The transfer to Quantico could not have been a surprise to Plaintiff, nor was it something that she alone had to endure. At the time Plaintiff received her change of duty station notice six (6) other members of the Administrative Unit also received orders and by that time the unit had already transferred three (3) of its employees to Quantico. Def.'s Stmt. ¶ 52. Employees of the Laboratory Division had known about the move to Quantico for five (5) years and Plaintiff's managers claim to have been working with employees to prepare them for the transfer to Quantico during that time. See Pl.'s Ex. 15 (10/09/02 Hildebrand Dep.) at 80:8-80:15. There was ample opportunity for Plaintiff and her colleagues to address the inconveniences associated with the transfer. Moreover, Plaintiff has presented no evidence in the record that she actually complained of the distance to those in charge at Quantico or asked for an accommodation. In an apparent effort to mitigate those inconveniences, Plaintiff expressed interest in a transfer to the Office of the Ombudsman, but she never finalized it. See supra § B.9. Given these circumstances the Court finds it impossible to conclude that the transfer to Quantico or the increased driving time that accompanied it was an adverse employment action.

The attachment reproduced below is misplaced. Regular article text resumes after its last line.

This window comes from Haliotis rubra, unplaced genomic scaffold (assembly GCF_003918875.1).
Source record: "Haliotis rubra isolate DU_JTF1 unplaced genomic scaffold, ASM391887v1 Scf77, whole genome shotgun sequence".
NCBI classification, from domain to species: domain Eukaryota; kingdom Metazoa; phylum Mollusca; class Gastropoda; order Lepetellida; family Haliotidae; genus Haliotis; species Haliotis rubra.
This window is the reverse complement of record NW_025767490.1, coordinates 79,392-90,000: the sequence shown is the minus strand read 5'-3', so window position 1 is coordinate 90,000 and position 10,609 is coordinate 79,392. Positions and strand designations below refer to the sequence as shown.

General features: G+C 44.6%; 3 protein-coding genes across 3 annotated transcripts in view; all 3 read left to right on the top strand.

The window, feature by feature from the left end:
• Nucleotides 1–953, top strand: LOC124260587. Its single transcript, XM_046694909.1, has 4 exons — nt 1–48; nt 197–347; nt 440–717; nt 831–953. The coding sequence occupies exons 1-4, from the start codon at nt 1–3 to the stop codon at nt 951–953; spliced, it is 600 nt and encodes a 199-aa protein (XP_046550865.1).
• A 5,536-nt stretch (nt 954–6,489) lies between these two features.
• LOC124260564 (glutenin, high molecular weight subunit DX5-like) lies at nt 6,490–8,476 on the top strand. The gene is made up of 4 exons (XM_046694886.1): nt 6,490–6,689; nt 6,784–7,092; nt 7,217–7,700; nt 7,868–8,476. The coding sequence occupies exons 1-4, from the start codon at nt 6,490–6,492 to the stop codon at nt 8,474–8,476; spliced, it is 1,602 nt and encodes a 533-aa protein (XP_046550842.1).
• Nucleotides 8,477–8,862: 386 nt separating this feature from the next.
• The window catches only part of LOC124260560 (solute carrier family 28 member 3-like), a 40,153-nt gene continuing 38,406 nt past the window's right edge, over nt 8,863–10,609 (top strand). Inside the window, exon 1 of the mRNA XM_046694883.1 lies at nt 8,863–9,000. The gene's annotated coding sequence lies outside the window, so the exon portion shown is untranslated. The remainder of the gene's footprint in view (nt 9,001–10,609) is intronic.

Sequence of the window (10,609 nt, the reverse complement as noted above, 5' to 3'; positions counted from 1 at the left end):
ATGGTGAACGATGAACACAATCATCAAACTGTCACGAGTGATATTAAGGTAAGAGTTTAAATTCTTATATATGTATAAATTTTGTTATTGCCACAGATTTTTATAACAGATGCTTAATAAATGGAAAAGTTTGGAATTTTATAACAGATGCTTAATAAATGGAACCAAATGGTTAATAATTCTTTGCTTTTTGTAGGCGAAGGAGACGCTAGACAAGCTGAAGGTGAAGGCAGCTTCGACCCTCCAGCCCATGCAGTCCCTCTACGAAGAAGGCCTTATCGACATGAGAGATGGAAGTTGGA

Plaintiff also takes issue with the work she was assigned upon reaching Quantico, which she described as "menial." Pl.'s Opp'n at 18. Plaintiff's unhappiness with this assignment notwithstanding, the record shows that there was a need for assistance with managing the massive amount of paperwork created by the construction project and the transfer of the FBI's Laboratory Division to Quantico. Def.'s Ex. 51 (Sauer Decl.) ¶ 8. Prior to Plaintiff's arrival at Quantico, this work was being handled by a single employee, with occasional assistance from one other. Id. It is true that the construction related work was not normally done by Management Analysts, but Plaintiff's supervisor, Ms. Sauer, felt that the transfer to Quantico gave Plaintiff

  

the opportunity to provide organizational expertise commensurate with that of a GS-13 to the work that was being performed at [Quantico]; senior-level assistance was needed inasmuch as the documentation in question related to a construction site in excess of $100 million.
Id. ¶ 10. Plaintiff has not shown that being assigned to this job, which was apparently vital to her unit's move to Quantico, had the "materially adverse consequences," to her employment that Plaintiff needs to demonstrate in order to show an adverse employment action. Brown, 199 F.3d at 457. There was no change to her salary and although her responsibilities were different, her temporary assistance with construction-related tasks was, according to Plaintiff's supervisor, commensurate with someone in her position.